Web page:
Chefs Prateek Sadhu and Scott Winegard test  a plating with black king oyster mushrooms sourced from Haryana. Pic/Bipin Kokate
Chefs Prateek Sadhu and Scott Winegard test  a plating with black king oyster mushrooms sourced from Haryana. Pic/Bipin Kokate 

Masque is 213 days old, and a white board in the squeaky clean kitchen reads: Meals and memories are made here. Headed by chef Prateek Sadhu, its concept of indigenous ingredients will be at the heart of the fine dine’s Earth Day themed 10-course vegetarian meal. It is going to be held in collaboration with Los Angeles-based vegan chef, Scott Winegard, whose friendship with Sadhu goes back to their Noma days. Sadhu will also set up three plant installations that will become their playground for fresh ingredients such as liquorice basil, chocolate basil, dill and chilli flowers.

Seated on a high chair, Scott cuts a towering figure. Dressed in a casual striped tee and arms flaunting a colourful tattoo sleeve, he tells us he turned vegan in the early ’90s, soon after high school. "This is the food I like the most; how beautiful vegetables can taste without mashing them with things. Vegan food has a reputation of being bland and boring, but the first step to break the myth is to walk through my door," says culinary operations director for celebrity chef Matthew Kenney, who specialises in plant-based cuisine.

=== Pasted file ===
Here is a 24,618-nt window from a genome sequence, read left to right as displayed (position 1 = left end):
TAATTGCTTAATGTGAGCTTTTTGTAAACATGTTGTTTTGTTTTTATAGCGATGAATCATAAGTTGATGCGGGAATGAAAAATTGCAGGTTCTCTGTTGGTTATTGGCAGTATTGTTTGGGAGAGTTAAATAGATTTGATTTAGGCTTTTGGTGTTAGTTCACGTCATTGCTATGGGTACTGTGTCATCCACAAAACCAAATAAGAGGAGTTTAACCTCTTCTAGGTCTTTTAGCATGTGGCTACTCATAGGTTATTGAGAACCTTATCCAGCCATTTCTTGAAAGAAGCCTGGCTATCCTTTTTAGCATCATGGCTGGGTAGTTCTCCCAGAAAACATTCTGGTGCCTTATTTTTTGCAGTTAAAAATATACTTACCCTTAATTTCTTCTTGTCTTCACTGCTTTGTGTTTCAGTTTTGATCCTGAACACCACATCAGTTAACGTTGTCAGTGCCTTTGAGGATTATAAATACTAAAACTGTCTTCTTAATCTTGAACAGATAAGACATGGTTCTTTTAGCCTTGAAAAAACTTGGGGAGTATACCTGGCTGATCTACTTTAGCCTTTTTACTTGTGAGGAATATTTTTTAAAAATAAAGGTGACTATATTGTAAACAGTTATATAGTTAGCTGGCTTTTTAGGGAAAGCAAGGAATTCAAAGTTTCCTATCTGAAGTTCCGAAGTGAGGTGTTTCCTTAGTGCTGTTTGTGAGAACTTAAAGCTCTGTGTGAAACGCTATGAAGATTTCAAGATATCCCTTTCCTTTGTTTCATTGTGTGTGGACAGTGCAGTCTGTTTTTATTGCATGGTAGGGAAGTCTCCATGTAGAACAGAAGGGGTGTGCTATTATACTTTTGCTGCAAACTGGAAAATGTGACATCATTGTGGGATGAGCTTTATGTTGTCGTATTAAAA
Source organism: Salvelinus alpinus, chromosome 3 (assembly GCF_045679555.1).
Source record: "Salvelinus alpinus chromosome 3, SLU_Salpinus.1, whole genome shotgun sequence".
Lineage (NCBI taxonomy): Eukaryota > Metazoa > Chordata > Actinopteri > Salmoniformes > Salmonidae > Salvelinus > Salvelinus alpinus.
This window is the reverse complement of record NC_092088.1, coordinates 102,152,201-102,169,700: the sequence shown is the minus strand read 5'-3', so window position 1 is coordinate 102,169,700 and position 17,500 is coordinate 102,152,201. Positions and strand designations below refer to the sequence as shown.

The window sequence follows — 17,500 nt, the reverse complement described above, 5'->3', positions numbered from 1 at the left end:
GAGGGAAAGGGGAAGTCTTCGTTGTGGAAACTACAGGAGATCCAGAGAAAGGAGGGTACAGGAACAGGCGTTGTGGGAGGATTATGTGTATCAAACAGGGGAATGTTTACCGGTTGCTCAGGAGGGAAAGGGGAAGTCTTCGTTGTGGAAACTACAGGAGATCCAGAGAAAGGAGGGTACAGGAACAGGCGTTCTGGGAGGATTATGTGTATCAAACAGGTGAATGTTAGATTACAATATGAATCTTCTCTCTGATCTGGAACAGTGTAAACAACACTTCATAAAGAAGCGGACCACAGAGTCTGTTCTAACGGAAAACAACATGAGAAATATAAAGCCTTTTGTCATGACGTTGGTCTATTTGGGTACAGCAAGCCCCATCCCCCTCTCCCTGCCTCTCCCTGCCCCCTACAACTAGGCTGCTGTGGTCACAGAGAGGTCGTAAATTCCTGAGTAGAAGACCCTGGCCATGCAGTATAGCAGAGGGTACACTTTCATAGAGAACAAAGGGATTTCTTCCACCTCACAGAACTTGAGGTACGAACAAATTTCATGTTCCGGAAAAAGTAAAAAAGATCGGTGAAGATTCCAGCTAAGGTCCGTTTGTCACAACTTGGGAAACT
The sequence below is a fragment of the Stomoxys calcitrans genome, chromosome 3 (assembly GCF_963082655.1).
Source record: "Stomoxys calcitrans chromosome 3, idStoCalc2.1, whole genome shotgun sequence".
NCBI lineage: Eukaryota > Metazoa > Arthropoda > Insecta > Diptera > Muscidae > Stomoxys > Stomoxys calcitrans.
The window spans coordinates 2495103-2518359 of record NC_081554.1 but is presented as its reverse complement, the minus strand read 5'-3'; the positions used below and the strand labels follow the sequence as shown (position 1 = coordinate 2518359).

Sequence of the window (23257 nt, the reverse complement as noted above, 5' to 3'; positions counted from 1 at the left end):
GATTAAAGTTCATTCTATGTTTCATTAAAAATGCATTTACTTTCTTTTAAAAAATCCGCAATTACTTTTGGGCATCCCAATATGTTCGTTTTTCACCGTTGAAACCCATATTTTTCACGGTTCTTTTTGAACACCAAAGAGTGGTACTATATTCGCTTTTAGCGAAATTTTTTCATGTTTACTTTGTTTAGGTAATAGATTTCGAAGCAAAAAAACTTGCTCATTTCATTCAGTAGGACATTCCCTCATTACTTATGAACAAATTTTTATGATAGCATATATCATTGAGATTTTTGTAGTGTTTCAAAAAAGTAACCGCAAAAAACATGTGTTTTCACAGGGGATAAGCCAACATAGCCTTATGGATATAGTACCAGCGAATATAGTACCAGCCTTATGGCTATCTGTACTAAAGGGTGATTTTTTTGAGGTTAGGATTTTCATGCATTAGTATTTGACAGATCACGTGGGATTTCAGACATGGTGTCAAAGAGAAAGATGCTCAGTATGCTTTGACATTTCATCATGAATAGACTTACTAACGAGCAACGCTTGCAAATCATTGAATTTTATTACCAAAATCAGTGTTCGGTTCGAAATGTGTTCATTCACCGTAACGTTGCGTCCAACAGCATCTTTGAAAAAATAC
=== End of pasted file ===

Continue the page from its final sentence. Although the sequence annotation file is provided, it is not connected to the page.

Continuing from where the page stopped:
Pre-dessert of black rice and jaggery ice cream coated with Pondicherry chocolate and black rice crispies
Pre-dessert of black rice and jaggery ice cream coated with Pondicherry chocolate and black rice crispies

On the menu is a raw kimchi dumpling he is excited to serve. "The wrapper is made with a mixture of coconut, cilantro and coriander mash, spread smooth and dehydrated. This is filled with cashew nut, tahini and kimchi," says Winegard, who is also a bass guitarist back home. We move to the kitchen where Sadhu and Winegard are prepping two dishes. While Winegard is busy with a mixture to make macadamia nut yoghurt, Sadhu inspects two containers of black king oyster mushrooms from Haryana, discussing plating with his staff. In a pot, the pre-desserts arrive. We bite into what looks like a chocolate candy; crunchy black rice-coated Pondicherry chocolate holds a black rice and jaggery ice cream. The duo is deciding how many nasturtiums to place on white, compressed watermelon. Sadhu drizzles it with turmeric and pepper oil, as Winegard places strips of pickled turmeric. Zesty, sweet and salty, we polish it off in seconds.

"We are pairing it with a curated cocktail collection, and each of the four pours will have a plant-based element — think turmeric, hibiscus and the likes," Sadhu informs us, sealing the deal for our weekend plan.